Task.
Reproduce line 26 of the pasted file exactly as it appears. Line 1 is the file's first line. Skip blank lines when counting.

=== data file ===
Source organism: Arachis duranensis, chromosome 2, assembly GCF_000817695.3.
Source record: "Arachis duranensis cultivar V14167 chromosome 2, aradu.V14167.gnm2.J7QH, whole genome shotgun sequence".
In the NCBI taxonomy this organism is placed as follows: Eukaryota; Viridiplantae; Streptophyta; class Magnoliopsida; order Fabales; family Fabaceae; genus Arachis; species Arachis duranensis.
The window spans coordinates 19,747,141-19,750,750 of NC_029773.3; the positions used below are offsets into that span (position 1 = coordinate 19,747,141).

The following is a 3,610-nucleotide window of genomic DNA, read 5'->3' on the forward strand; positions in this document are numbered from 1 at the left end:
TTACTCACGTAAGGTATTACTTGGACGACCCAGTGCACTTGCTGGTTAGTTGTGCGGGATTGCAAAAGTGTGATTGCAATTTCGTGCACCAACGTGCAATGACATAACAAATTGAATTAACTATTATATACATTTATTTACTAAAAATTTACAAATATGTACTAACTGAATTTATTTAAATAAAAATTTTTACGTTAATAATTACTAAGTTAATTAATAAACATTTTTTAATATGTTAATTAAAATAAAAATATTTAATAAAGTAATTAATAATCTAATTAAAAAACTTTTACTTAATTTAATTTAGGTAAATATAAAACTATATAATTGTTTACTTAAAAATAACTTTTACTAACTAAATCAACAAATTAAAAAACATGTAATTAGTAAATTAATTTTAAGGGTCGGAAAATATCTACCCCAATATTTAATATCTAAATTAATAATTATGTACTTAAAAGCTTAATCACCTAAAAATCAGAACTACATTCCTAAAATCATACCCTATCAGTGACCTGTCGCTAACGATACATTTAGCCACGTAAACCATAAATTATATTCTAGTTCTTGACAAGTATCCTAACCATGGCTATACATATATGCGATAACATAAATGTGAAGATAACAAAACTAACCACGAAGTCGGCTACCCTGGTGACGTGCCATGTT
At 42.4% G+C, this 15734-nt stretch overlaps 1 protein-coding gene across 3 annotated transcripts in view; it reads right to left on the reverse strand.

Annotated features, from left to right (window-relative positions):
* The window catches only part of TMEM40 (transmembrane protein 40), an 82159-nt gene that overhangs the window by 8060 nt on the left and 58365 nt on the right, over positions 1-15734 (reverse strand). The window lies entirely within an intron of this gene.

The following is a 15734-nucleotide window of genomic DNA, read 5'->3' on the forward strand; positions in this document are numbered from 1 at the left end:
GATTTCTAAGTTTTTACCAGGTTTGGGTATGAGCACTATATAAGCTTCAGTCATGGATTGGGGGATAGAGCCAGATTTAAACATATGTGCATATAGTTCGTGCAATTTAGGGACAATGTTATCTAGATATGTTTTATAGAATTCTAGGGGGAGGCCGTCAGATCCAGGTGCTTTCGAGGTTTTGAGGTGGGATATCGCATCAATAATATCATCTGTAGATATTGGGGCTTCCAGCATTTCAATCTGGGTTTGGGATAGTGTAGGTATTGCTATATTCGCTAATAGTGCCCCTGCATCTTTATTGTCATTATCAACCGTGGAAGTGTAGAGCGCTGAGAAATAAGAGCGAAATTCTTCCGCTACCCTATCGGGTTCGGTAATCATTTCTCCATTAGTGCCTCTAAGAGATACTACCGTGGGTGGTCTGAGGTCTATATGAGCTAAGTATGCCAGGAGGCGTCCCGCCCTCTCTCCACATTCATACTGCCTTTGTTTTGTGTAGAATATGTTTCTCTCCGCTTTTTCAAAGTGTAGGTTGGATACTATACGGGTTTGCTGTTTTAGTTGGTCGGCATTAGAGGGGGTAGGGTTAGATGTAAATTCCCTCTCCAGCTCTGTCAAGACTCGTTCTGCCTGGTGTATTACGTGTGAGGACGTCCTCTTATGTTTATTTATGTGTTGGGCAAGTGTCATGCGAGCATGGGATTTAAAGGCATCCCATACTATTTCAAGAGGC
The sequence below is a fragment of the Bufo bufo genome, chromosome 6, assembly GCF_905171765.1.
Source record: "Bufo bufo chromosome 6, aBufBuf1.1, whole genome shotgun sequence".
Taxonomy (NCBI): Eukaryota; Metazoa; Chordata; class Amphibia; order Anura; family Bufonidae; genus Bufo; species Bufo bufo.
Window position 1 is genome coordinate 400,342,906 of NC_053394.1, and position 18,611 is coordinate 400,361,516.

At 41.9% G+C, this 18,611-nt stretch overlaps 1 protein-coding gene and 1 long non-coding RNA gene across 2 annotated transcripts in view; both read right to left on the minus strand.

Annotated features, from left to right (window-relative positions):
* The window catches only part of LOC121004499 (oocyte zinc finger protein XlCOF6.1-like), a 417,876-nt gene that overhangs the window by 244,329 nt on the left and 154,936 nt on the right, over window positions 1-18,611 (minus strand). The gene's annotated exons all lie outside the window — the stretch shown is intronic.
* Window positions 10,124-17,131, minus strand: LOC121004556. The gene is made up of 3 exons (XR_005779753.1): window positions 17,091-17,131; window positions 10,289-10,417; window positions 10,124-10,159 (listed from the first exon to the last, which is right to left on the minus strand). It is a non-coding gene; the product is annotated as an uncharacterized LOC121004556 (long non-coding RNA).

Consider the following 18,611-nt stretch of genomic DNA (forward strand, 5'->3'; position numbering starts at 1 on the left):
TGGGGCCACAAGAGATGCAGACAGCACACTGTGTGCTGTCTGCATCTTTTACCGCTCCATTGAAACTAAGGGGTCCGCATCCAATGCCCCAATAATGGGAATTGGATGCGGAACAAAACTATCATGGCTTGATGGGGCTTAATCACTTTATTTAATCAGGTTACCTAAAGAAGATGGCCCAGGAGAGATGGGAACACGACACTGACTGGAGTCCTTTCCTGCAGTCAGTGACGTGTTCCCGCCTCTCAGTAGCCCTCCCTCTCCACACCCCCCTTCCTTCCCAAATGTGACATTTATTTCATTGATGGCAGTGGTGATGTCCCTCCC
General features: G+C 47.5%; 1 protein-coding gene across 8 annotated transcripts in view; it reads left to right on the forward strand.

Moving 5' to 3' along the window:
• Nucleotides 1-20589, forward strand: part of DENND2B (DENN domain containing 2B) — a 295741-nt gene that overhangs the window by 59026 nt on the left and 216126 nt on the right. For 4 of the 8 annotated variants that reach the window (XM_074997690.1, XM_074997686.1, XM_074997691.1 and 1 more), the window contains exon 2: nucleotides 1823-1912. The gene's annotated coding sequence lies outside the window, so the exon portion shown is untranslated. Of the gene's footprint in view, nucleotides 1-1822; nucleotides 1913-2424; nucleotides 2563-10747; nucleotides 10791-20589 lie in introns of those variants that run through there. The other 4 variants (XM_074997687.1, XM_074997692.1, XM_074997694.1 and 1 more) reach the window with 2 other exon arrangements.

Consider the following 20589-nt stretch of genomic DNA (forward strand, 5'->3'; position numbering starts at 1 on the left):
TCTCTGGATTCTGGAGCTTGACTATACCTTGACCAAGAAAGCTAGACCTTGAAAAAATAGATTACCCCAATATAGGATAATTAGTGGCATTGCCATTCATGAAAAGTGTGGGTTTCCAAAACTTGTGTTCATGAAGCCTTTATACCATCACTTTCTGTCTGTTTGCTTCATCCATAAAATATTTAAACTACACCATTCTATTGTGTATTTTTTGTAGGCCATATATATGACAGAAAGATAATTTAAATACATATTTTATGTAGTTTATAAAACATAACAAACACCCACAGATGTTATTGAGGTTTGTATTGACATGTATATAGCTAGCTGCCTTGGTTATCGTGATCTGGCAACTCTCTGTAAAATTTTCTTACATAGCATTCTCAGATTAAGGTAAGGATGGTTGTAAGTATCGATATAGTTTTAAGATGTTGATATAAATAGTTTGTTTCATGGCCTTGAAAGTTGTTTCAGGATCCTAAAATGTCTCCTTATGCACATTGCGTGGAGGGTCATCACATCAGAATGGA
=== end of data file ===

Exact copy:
TCTCTGGATTCTGGAGCTTGACTATACCTTGACCAAGAAAGCTAGACCTTGAAAAAATAGATTACCCCAATATAGGATAATTAGTGGCATTGCCATTCATGAAAAGTGTGGGTTTCCAAAACTTGTGTTCATGAAGCCTTTATACCATCACTTTCTGTCTGTTTGCTTCATCCATAAAATATTTAAACTACACCATTCTATTGTGTATTTTTTGTAGGCCATATATATGACAGAAAGATAATTTAAATACATATTTTATGTAGTTTATAAAACATAACAAACACCCACAGATGTTATTGAGGTTTGTATTGACATGTATATAGCTAGCTGCCTTGGTTATCGTGATCTGGCAACTCTCTGTAAAATTTTCTTACATAGCATTCTCAGATTAAGGTAAGGATGGTTGTAAGTATCGATATAGTTTTAAGATGTTGATATAAATAGTTTGTTTCATGGCCTTGAAAGTTGTTTCAGGATCCTAAAATGTCTCCTTATGCACATTGCGTGGAGGGTCATCACATCAGAATGGA